Image_1_Influence of Anthropogenically-Forced Global Warming and Natural Climate Variability in the Rainfall Changes Observed Over the South American .JPEG (720.42 kB)

Image_1_Influence of Anthropogenically-Forced Global Warming and Natural Climate Variability in the Rainfall Changes Observed Over the South American Altiplano.JPEG

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posted on 13.06.2019 by Carolina S. Vera, Leandro B. Díaz, Ramiro I. Saurral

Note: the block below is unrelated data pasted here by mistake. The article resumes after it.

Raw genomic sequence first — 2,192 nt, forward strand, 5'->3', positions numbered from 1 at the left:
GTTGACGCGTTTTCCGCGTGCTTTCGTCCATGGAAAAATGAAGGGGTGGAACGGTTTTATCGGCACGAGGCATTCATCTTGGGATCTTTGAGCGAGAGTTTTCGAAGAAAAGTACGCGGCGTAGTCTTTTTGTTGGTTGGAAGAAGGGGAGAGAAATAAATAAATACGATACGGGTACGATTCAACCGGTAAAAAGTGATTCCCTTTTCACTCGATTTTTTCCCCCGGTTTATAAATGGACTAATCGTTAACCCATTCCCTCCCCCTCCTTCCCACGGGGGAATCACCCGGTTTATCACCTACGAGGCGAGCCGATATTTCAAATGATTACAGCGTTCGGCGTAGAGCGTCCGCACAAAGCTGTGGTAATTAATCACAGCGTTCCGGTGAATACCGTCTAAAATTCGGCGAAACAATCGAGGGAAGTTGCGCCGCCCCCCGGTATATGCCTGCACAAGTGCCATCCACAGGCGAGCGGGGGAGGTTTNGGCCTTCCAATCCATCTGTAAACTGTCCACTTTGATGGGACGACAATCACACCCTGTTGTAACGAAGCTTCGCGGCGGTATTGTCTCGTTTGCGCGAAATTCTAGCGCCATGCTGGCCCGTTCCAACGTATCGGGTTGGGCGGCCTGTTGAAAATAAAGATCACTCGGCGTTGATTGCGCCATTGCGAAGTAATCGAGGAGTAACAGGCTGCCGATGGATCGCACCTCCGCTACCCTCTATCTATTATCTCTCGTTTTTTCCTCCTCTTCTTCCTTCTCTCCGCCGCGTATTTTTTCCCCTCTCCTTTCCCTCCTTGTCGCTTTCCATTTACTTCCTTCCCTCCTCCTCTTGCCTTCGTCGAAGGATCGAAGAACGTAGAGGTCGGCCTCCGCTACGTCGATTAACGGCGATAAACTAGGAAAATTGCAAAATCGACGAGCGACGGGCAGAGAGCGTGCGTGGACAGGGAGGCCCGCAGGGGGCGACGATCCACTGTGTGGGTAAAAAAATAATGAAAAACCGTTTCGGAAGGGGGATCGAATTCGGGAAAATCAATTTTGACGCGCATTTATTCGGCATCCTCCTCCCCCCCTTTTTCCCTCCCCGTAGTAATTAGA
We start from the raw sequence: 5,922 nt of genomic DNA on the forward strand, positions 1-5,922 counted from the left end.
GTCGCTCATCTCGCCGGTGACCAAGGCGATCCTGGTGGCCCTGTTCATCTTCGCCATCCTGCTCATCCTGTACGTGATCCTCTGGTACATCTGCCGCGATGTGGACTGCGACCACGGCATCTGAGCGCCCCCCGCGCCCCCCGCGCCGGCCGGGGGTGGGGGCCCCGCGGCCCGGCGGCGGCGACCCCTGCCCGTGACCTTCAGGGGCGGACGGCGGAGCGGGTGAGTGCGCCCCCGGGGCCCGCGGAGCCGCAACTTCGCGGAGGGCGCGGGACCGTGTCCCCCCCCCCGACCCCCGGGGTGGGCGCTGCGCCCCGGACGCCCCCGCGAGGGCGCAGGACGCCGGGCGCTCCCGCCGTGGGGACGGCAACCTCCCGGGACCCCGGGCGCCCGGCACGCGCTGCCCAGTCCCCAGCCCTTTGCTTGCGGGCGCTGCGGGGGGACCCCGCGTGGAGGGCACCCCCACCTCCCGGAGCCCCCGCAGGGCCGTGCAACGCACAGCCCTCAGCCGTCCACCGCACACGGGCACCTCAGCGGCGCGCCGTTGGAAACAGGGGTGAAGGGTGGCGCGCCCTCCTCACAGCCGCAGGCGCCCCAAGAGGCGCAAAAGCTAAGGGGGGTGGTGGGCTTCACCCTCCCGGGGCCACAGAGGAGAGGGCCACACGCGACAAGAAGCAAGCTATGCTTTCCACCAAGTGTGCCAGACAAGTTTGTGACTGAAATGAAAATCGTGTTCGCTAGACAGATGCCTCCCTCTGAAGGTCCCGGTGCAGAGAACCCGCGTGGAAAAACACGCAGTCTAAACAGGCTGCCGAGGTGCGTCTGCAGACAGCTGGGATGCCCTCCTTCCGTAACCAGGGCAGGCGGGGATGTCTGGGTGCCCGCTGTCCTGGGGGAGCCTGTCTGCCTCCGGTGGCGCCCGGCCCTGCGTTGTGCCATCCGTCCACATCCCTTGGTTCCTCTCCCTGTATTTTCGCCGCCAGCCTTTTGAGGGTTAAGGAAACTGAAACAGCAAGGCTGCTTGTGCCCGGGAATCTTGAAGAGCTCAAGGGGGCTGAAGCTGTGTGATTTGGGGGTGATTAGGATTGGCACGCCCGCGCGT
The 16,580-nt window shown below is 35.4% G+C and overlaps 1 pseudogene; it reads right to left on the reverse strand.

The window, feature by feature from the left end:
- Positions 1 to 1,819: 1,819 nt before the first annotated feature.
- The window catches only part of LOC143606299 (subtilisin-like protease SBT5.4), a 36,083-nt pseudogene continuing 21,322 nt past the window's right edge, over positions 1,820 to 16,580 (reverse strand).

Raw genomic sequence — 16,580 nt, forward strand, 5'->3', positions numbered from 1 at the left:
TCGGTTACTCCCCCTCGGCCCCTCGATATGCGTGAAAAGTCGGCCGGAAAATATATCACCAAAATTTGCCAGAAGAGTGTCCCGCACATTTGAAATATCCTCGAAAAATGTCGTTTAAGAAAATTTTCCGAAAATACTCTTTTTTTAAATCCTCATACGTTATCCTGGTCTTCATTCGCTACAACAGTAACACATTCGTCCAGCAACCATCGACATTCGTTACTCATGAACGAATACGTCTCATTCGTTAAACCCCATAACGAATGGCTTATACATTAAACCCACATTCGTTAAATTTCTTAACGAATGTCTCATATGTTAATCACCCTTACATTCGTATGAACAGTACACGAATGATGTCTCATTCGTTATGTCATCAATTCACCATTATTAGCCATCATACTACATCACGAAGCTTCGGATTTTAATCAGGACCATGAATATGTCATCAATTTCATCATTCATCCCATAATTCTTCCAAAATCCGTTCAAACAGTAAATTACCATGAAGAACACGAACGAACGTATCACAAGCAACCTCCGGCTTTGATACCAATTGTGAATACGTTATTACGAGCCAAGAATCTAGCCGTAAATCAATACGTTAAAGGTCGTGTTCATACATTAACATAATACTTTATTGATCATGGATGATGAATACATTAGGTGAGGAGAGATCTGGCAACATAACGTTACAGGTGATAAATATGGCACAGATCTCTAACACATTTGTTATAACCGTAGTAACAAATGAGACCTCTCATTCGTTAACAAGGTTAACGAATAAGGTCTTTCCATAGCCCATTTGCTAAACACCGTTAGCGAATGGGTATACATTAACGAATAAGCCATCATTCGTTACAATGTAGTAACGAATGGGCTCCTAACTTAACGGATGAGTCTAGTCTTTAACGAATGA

Changes in the summer rainfall and 200-hPa zonal winds (U200) in the South American Altiplano are studied from 1902 to 2018 using three different reanalysis datasets and simulations from 14 climate models of the fifth phase of the Coupled Model Intercomparison Project (CMIP5). No significant trend in rainfall was identified from GPCC reanalysis data over that period. On the other hand, regional U200 trends estimated from 20C and ERA20C reanalyses and from CMIP5 Historical simulations are significant and positive over the 1902–2005 period. However, the trends seem to be dependent on the reanalysis dataset and period considered. While no significant U200 trend is detected in simulations forced only by external natural sources, the mean trend is positive and significant in simulations forced only by the increment of anthropogenic greenhouse gas emissions. Therefore, a signal associated with the anthropogenic forcing of climate change has been detected in U200 trends in the Altiplano, but it is weak as compared with the internal climate variability. Singular value decomposition analyses based on both reanalyzed and simulated data were performed to describe the co-variability between rainfall in the Altiplano, regional U200 and global sea surface temperature (SST). The analysis confirms that negative rainfall anomalies in the Altiplano, associated with positive U200 anomalies, are related with positive SST anomalies mainly in the tropical Pacific-Indian Oceans. Simulations can reproduce observed relationships and confirm that natural variability explains the observed year-to-year variability. Simulations also confirm that anthropogenic forcing is a necessary condition to explain the positive trends detected in the co-variability between tropical SST and regional U200 anomalies. However, the large influence exerted by the South American Monsoon over the region can also affect sign and magnitude of the changes in the Altiplano. No significant relationship was found from CMIP5 simulations between poleward displacements of the global Hadley cell and regional U200 changes. Instead, South American Hadley cell displacements are significantly correlated with regional U200 changes. The latter might be an additional evidence of the combined influence of both tropical surface ocean and South America Monsoon on the circulation changes in the Altiplano in the global warming context.

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